A rising number of car buyers are turning to electric cars for their next vehicle. But public charging stations haven’t kept pace with demand, putting charging etiquette in the spotlight.
Even the most advanced electric vehicle requires significantly more time to charge than it takes gasoline or diesel-powered vehicles to refuel.
With many different types of public chargers available and all kinds of EV drivers jockeying for the same public Level 2 and Level 3 DC fast-chargers, it can create confusion about the do’s and don’ts.
Use our helpful tips and advice to sharpen your charging manners. That way, you won’t short circuit if other drivers don’t play by the rules.
Also see: 2.1 million EVs and plug-in hybrids on U.S. roads, and here’s how much gas they’ve saved
What you need to know when pulling up to a charging station
Before you head to the charging station, it’s essential to know the ins and outs of your electric vehicle. Does your EV have DC fast-charge capability? Even something as simple as knowing the location of your charge port door can save time and hassle.
For local drives in familiar neighborhoods, even a novice electric car owner will soon know where to locate local charging stations and the number of available plug-in points. But if you take a road trip beyond your EV’s maximum driving range, you’ll want to plan ahead.
Using your EV’s navigation system is a quick and easy way to find charge points during extended trips. There are also apps from EV charging networks such as EVgo
and Electrify America that will direct you to compatible charging stations.
owners can use these same methods to locate the nearest Supercharger station. Keep in mind that the Supercharger network is limited to only Tesla vehicles. However, the automaker says it will soon allow other EV makes and models some degree of Supercharger access.
Also see: The pros and cons of electric cars
Charging etiquette tips
- Park at the correct plug. When you find a public charging station, make sure you park at the right type of plug-in point. For example, if your vehicle isn’t compatible with DC fast charging, then a Level 2 (240-volt) station is what you’ll need.
- Avoid skipping the line. Check your surroundings and ensure you didn’t accidentally skip ahead in a line of waiting EVs pulled off to the side.
- It’s not a resting place. Attention all EV drivers: A charging station does not serve as a daylong or overnight resting place for your electric car. An EV owner will often use a charge point as an hours-long parking spot versus a place to recharge and go. Free chargers are especially in high demand. Public charging stations usually charge extra fees if the system detects a car is charged but still docked.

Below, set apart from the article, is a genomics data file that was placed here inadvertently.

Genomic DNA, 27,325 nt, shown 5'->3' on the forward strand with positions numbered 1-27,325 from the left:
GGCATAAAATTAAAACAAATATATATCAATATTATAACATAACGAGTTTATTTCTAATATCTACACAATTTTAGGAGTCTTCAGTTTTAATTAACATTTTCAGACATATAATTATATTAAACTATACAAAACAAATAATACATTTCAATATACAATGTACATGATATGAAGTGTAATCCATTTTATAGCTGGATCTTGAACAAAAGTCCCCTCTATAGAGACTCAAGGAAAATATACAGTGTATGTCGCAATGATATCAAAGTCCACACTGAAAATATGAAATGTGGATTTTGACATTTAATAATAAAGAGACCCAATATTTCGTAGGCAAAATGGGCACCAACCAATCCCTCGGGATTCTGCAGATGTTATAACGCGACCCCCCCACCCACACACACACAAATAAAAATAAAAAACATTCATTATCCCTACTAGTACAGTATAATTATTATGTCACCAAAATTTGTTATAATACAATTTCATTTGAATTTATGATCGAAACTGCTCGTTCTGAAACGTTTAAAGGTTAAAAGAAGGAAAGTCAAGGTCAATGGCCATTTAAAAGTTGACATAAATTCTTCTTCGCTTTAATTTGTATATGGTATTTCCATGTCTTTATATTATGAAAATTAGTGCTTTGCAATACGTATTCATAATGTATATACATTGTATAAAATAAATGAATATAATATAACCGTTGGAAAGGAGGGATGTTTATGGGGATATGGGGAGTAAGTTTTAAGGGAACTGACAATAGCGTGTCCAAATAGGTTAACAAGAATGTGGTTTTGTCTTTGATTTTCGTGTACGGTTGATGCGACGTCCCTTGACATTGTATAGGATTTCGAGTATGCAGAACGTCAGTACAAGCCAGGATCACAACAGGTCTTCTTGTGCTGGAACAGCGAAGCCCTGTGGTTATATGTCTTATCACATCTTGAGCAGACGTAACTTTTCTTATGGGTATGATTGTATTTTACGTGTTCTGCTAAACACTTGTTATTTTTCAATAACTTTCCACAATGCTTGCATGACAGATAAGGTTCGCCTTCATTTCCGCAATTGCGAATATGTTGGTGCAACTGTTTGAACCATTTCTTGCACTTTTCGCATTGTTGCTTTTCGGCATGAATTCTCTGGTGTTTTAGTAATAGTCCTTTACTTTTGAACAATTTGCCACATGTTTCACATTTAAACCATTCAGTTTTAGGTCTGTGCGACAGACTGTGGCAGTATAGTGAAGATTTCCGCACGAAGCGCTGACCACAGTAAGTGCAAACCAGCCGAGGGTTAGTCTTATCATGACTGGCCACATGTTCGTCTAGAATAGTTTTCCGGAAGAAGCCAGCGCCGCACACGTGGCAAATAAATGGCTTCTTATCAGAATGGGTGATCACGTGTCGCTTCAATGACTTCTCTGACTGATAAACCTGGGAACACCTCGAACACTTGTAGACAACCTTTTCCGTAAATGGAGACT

- Resist temptation. Drivers of gas or diesel-powered cars can be the culprit, too. In a crowded parking lot, the sight of any open electric car charging spot can be too tempting for some to resist. It sounds obvious, but if the car you’re driving isn’t an EV, please don’t park in EV charging locations.
- Pay attention to signs. If a parking sign says there’s a 2-hour limit, abide by the rules. Don’t leave others hanging.
Check out: Four valuable lessons I learned taking a road trip in an electric car
Charging guidelines to follow
- Be considerate. The golden rule applies to EV charging, too. You’ll encounter times when an electric car camps out at a charge point all day or a fuel-guzzling vehicle parks at a plug-in point. Remember, humans are equally fallible at gas stations. So, don’t expect perfection because you’re driving an EV.
- Never unplug a neighbor. One vital piece of EV etiquette: resist unplugging another vehicle. Would you walk up to someone in the middle of refueling with gasoline and take the nozzle away because you’re in a hurry? No matter how tempting, never unplug a vehicle even when its owner abuses a charging point. Our best advice is to grit your teeth and find an alternative.
- Spread some positive EV karma. When using apps like PlugShare or Electrify America, alert other EV owners of any pros and cons at the charging stations you visit. This can alert other drivers to inoperative stations, the rates for charging, and even what amenities might be available at a given location. Paying it forward to other EV drivers works best for everyone down the road.
- Track your progress. Smartphone apps are a great means of tracking your real-time charging progress. This is offered via smartphone apps from EV charging networks such as ChargePoint, EVgo, and Electrify America. You can also use the apps designed by automakers for their specific EV models. With a tap or two on your smartphone screen, you can find out if your EV is ready to roll, or if additional recharge time is needed.
- Consider not topping off. Did you know the closer your EV’s battery gets to a 100% charge, the slower it takes to gain those last few bars or percentage points of energy? It’s true. This applies to all charging levels, including Level 3 DC fast chargers. Unless you truly need to have every ounce of driving range available in your vehicle, consider unplugging your EV when it has an acceptable charge level for your immediate driving needs.
- Leave a note. Many of us need to step away from our EVs while charging. That’s perfectly acceptable. But if the charging station is bustling with electric cars, it might be a good idea to leave a note saying you made a quick pitstop and will not camp out too long.
- Emergencies only. If for some reason your EV gets desperately low on battery and there’s nowhere to turn, leave a friendly note explaining the situation should you absolutely need to unplug another vehicle and can’t explain it in person. No one likes to get unplugged. But emergencies happen.
This story originally ran on KBB.com.